Trump Agrees to Gradual Syria Withdrawal Over Four Months, NYT Reports

Forces are reportedly given four months to withdraw, as president tweets 'We're slowly sending our troops back home' ■ Netanyahu and others have asked Trump to reconsider announced rapid pullout

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President Donald Trump speaks at a hanger rally at Al Asad Air Base, Iraq, December 26, 2018.
President Donald Trump speaks at a hanger rally at Al Asad Air Base, Iraq, December 26, 2018.Credit: Andrew Harnik/AP

U.S. President Donald Trump has agreed to a gradual withdrawal of forces from Syria, administration officials told The New York Times on Monday, following pressure from military officials and politicians to reconsider the rapid pullout he announced in December.

The officials added Trump has given the military four months to withdraw its 2,000 troops currently in Syria.

Trump's decision was roundly criticized by his national security advisers and Democratic and Republican lawmakers, several of whom asked him to reconsider. It prompted Defense Secretary Jim Mattis to step down, and the U.S. envoy to the coalition fighting Islamic State militants resigned in protest.

Some critics also have expressed fear of a rapid withdrawal of U.S. troops. In a series of tweets on Monday, Trump fought back against the criticism, saying he was "slowly" pulling troops out.

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“If anybody but Donald Trump did what I did in Syria, which was an ISIS loaded mess when I became President, they would be a national hero. ISIS is mostly gone, we’re slowly sending our troops back home to be with their families, while at the same time fighting ISIS remnants,” Trump tweeted.

“I campaigned on getting out of Syria and other places. Now when I start getting out the Fake News Media, or some failed Generals who were unable to do the job before I arrived, like to complain about me & my tactics, which are working. Just doing what I said I was going to do!”

Critics not only warn of a resurgence of ISIS, but worry that the American exit is a betrayal of U.S.-backed Kurdish forces in Syria and leaves them vulnerable to an attack from Turkish forces. Turkey considers the U.S.-backed Kurdish People’s Protection Units, which now controls nearly 30 percent of Syria, a terrorist group linked to an insurgency within its own borders.

Critics also contend that the U.S. withdrawal would embolden Iran and Russia, which have supported the government of Syrian President Bashar Assad.

Trump’s national security adviser, John Bolton, will be traveling to Israel and Turkey in early January to discuss what the White House says is the “deliberate and coordinated” withdrawal of U.S. forces from Syria. Bolton also will be discussing increased cooperation with the Turkish military and other partners.

Bolton’s spokesman, Garrett Marquis, said in a statement Monday that Bolton will be joined in Turkey by Gen. Joseph Dunford, the chairman of the Joint Chiefs of Staff, and James Jeffrey, the secretary of state’s special representative for Syria engagement. Secretary of State Mike Pompeo is expected to speak with Israeli Prime Minister Benjamin Netanyahu on New Year’s Day at the inauguration of Brazil’s new president in Brasilia.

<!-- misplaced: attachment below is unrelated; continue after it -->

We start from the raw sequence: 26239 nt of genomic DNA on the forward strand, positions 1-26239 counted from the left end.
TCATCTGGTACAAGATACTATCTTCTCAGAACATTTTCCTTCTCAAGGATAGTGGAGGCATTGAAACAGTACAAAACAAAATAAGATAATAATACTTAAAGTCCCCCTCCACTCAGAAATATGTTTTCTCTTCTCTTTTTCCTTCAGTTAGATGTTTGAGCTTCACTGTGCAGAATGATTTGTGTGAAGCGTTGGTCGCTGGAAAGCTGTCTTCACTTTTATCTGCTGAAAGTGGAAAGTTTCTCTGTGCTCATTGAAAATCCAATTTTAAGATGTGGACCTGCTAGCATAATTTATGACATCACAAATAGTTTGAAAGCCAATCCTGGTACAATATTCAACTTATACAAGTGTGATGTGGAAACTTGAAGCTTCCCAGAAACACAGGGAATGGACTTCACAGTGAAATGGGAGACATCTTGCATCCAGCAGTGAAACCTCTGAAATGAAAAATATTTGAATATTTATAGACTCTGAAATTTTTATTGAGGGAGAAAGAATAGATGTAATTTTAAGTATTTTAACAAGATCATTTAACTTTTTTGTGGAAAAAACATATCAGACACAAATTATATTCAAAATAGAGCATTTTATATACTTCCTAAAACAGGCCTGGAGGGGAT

A senior Israeli source said Monday Netanyahu has asked Trump to ensure that the withdrawal of U.S. troops from Syria be done gradually, and that the U.S. president was "positively considering" the request.

According to the source, who spoke with Israeli journalists during the premier's visit to Brazil, Netanyahu was told in advance of the plan to withdraw U.S. troops from Syria. Netanyahu held two talks with Trump and two with Pompeo, after which the military's chief of staff and the national security adviser spoke with their American counterparts.

The source did not provide details regarding the time frame of the troop withdrawal, but said that Trump said in April that the pullout would take place within several months. Netanyahu then called Trump and told him that he suggested stretching out the withdrawal. 

Republican senator Lindsey Graham, a Trump backer and leading voice on national security and foreign affairs on Capitol Hill, had lunch with the president Sunday and emerged from the White House saying that Trump was slowing down the withdrawal from Syria.

“I think we’re in a pause situation where we’re re-evaluating what’s the best way to achieve the president’s objective of having people pay more and do more,” Graham said. “The pause is to assess the effects of the conditions on the ground.”

“I think we’re slowing things down in a smart way,” Graham said, adding that Trump was very aware of the plight of the Kurds.

The Pentagon said it is considering plans for a “deliberate and controlled withdrawal.” One option, according to a person familiar with the discussions, is for a 120-day pullout period, as military planners had reportedly said is required.

Reuters contributed to this report.

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